Irma. She’s big. She’s nasty. She’s unpredictable. At this very moment winds howl at 50+mph outside my home in Jacksonville, Fla. Further south, they have faced the brunt of the largest hurricane I have ever heard of, it has been a terribly long few days of watching, worrying and maybe worst of all, waiting. Waiting on tomorrow, waiting on the uncertain….waiting.
I, like many of you, have tracked Irma as she has destroyed property, islands, and the truly saddest of all, she has taken lives. I, like many of you, have prayed for those affected and those yet to be affected. The damage has yet to be fully calculated but we know that the recovery time will be long and hard. There is no doubt that many heroes are yet to emerge but I will say thanks to the local and state governments who have guided us so well. I believe in America, I believe she is strongest when the storms come, it is when she shines brightest.
For days now, I have been “hunkered” down in my home with my beautiful family and have had much time to watch, to listen, to pray and to consider. In these efforts there Is one thing that stands out to me and is a simple truth: There is grace in the storm.
This grace has reminded me, a much needed reminder if I am honest, of a few things that I find hope in.
Grace has reminded me: We need each other.
As the armies of utility workers, police officers, fire men, reporters, emergency volunteers and many more mobilize to aid and rebuild there is no doubt that we are in this thing called life together. We live in a world that seems hell bent on leading us to focus on our individuality and our differences. We so often isolate and build walls to hide behind but in times like these we don’t hide, we gather. Families open their homes, strangers become friends in shelters, black people, white people and brown people pray the same prayers, share the same fears and work together to endure. We find each other and when we do, we like what we find. We lay our petty differences aside and cooperate for the greater good. This is what grace does, it unites broken things, it disarms fear, it brings hope and hope is more powerful than any storm.
Grace has reminded me: We need God.
In John 16:33 Jesus tells us “…In this world you will have trouble but take heart! I have overcome the world.” We know He is the one who can tell the winds and the waves to quiet and that He holds the world in His hands. We may not fully understand why storms come but we can be sure that when they do that we have God who is sovereign over it. As billions of rain drops pound rooftops and roadways there can be no doubt that the throne room of heaven gets pounded with prayers from people seeking peace. We do not cry out to heaven in vain, we call to a God who is there, who is near. I believe the storm can often call us back to the place we were always meant to live, to a place of dependency, of surrender. To be reminded that we need God is to be reminded that we are loved by God. Storms don’t surprise us, they scare us and they should, they are scary. My pastor says often, “The opposite of faith is not doubt, it is fear” and I believe that storms remind us that there is something, someone right beyond the horizon of our fear that has been waiting on us patiently. He has been waiting on us to come back to him and realize our own limitations. He has been waiting on us and for those of us who are praying for the first time in a long time He is thrilled to hear your voice. For those of us who have lost our prayers of dependency amidst much religious activity He is happy to see us remembering what it is to be a child in His presence. We need Him, He knows it and we know it.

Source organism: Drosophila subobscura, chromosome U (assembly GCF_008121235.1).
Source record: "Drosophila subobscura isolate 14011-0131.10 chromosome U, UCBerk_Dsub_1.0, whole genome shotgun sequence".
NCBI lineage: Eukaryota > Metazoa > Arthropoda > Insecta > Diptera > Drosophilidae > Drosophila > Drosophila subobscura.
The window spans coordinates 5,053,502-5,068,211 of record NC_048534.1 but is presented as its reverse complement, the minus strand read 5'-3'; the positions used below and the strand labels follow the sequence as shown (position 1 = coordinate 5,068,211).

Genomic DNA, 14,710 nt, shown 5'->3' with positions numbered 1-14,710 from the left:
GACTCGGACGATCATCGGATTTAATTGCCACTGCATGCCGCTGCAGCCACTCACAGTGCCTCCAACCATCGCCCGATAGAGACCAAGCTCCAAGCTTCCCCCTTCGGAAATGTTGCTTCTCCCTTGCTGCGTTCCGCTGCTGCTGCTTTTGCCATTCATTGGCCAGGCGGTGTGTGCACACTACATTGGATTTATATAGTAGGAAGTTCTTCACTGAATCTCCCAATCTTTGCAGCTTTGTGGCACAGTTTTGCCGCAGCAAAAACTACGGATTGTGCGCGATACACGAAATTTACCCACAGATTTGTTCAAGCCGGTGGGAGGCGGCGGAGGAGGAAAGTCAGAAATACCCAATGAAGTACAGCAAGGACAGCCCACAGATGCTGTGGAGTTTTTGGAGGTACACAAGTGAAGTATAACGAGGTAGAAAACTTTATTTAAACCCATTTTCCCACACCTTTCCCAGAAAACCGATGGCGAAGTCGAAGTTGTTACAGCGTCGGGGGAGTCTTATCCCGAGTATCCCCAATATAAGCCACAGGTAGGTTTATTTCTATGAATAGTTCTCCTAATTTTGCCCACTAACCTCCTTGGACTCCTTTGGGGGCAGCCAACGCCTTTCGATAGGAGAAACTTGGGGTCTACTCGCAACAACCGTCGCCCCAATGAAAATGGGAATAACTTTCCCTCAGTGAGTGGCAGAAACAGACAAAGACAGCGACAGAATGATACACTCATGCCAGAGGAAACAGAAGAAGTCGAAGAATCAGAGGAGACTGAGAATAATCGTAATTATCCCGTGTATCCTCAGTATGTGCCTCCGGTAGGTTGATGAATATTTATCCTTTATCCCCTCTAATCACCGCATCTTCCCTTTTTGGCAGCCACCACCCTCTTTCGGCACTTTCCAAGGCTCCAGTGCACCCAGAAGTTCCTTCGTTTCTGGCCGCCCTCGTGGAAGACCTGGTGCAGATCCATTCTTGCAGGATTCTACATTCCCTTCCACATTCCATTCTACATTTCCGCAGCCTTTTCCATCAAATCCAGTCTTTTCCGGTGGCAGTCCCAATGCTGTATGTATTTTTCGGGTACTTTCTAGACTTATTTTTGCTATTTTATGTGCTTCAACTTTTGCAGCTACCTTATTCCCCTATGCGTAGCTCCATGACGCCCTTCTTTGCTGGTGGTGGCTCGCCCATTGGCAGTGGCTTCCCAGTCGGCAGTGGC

I hope it is a long time before the next storm reminds us of this truth but I am eternally glad that even in the darkest of nights, God is there. God is near.
I am certain that there are plenty of people who will probably get back to life as usual in the next couple of days. People who will once again fall prey to busy schedules and pursue answers to life’s hardest questions by working harder and trying to be noticed by others in the name of not feeling insignificant. I hope I am not one of them. I hope that enduring this great storm has changed me and engraved in my heart that the best lessons in life are often hidden inside situations I would never have asked for.
Father, I thank you for grace in the storm. I thank you that you are there. I thank you that in the middle of the Hurricanes of life you met us and change us. I confess that I am confused and afraid, I confess that I, far too often, lean on me and not on you. I, too often, look to myself for answers instead of looking to you. I confess that I need you. Father, I ask you to calm the winds in the waves, I ask you to protect us and to deliver us from this storm. I pray for all those who have suffered loss, that they would be comforted and be surrounded with people who will love them well and help them rebuild. I ask you to give us endurance, to produce in us character and to give us the strength to persevere. Father, I thank you that you sent Jesus to endure for us the ultimate storm of eternity created by sin. I thank you that all things were created by and through Him and that all things will be reconciled in Him. That because of Jesus’ sacrifice on the cross that this storm and all other storms of this life will pass and that one day, by faith through your grace, we will one day be able to live with you in a place where there is no fear, there is no storm. We will live with you in a kingdom that has no end and that is the hope we hold to, that is the hope that is stronger, the hope that will not fail. Thank you God for Jesus, we need Him. Amen.
- Pastor Ryan Britt